Very sadly, there appears to be somewhat of an agreement between many people as to what amount you should assume you will receive from your state pension when planning retirement savings requirements…
Of course, you may actually receive something (perhaps along the lines of these US plans) – but for the purposes of planning how much you need to save, it seems that many people suggest assuming nothing. If you make this assumption, then anything you do receive will be a bonus.
This is somewhat upsetting for people who have paid in many, many thousands in contributions, but Martin Lewis back in 2009 likened the state pension to a Ponzi scheme.
The Ponzi problem
A Ponzi scheme is where the returns generated come from contributions made by new members, rather than from the return on investments made by the money put into the scheme originally.
These schemes cannot sustain themselves, so require a constant supply of new members contributing to continue functioning…
Changing age profiles
People are living longer, so there are an increasing number of people who will be drawing on the state pension.
That means large numbers of new members would be required just to keep things functioning…
Within the last 5 years we have seen:
2016 – record population growth of 538,000.
2012 – record retirements of 726,069.
So even with our best year for growth in population, we may have ‘lost’ 188,069 members of the workforce who contribute to the system in a year. As the census figures aren’t undertaken every year there will always be a delay in the numbers for retirements though.
And will the record population growth continue…
Or not? What happens when populations don’t grow, or actually reduce?
While the UK population is currently estimated to grow, what effect will brexit have on future numbers? And also what happens when the coming downturn in the economy arrives? (The economy is like the seasons, with periods of growth and reduction regularly occurring – some say that we are overdue a period of reduction now after such a long period of growth.)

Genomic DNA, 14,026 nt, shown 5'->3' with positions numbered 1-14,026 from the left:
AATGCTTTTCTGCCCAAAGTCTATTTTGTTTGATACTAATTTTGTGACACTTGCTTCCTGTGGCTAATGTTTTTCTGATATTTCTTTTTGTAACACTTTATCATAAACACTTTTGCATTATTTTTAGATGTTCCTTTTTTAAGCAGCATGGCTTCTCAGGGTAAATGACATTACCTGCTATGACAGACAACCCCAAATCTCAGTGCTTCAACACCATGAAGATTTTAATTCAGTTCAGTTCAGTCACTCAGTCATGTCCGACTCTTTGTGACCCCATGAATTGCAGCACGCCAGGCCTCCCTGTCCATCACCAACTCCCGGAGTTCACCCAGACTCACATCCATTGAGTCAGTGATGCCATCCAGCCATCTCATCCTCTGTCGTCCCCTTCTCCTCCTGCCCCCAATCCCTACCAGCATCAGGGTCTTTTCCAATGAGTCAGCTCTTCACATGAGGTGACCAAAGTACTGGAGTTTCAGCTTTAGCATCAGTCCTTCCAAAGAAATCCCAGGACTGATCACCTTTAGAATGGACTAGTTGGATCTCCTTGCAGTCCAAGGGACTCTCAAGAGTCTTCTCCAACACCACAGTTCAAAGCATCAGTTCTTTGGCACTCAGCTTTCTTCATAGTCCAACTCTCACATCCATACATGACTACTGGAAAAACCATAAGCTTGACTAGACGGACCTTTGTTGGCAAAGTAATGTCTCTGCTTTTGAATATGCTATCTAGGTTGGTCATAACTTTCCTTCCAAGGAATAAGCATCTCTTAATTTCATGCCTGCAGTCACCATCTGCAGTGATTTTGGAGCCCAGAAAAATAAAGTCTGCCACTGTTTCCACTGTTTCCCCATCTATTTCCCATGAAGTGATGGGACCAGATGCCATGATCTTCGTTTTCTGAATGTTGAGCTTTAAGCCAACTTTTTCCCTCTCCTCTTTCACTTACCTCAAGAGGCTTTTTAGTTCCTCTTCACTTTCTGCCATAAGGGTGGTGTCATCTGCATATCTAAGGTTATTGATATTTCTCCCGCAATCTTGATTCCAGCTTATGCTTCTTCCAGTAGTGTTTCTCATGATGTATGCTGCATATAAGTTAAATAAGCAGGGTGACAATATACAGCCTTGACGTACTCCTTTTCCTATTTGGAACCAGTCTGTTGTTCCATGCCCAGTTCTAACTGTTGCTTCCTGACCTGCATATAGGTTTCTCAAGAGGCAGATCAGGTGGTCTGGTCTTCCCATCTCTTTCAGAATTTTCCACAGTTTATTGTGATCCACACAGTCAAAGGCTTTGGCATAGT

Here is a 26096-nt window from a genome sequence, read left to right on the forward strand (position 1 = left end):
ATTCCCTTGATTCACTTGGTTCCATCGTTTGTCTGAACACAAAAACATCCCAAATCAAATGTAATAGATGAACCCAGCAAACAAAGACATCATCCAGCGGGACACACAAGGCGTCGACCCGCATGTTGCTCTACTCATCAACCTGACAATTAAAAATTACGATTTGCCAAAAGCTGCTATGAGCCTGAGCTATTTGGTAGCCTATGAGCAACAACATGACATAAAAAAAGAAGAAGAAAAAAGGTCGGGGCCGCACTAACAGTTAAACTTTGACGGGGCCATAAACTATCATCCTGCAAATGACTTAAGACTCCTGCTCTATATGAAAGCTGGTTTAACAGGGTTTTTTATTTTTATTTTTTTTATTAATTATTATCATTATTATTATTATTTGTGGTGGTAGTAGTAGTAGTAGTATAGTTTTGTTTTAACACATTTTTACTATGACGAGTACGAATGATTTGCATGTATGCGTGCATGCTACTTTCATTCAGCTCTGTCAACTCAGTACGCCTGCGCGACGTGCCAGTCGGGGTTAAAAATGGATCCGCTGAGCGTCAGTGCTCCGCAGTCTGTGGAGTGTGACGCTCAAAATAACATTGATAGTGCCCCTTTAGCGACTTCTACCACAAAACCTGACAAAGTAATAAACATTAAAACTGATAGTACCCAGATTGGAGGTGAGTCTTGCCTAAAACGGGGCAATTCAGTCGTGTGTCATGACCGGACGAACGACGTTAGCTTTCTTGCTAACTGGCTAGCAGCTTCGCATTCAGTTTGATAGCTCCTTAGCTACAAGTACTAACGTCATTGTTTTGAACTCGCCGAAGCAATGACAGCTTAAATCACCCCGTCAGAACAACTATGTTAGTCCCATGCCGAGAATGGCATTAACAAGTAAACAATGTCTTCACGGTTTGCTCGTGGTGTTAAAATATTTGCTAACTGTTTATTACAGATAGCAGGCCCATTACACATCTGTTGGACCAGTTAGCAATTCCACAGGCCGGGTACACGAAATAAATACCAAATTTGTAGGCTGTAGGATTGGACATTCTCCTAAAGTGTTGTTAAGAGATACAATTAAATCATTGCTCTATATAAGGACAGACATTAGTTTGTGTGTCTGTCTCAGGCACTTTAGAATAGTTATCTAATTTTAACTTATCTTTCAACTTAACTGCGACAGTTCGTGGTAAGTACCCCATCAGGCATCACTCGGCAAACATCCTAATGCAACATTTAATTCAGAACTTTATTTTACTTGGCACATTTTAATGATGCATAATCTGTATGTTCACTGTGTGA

Take a look at Japan for an example – their population is predicted to drop by a third over the next 50 years. This will cause serious issues for pensions(and healthcare.)
Within Europe, another example is Spain where the population is expected to drop 11% in the next 35 years.
If we have increased demands for money on one hand from more retired people and a likelihood of fewer people paying in on the other, then the sensible view is to assume the state pension may not exist when you retire.
If it does exist, then you have some extra money in retirement. If not, then you are prepared and can support yourself.
(There have been some hilarious campaigns around the world to try to increase the birth rate, but with limited success.)
How much do you need?
Even if you did receive the absolute maximum state pension, could you live on it alone? Despite being frugal and a minimalist you would be hard pressed to live off £8,000pa in the West with no other income.
(When looking at how much you need in your retirement pot – you could actually live quite well on £8,000pa in Malaysia or India for example. One of the reasons early retirees from the West consider moving East. A lower cost of living reduces the amount of money you need to save before retiring, but in the West costs are so much higher.)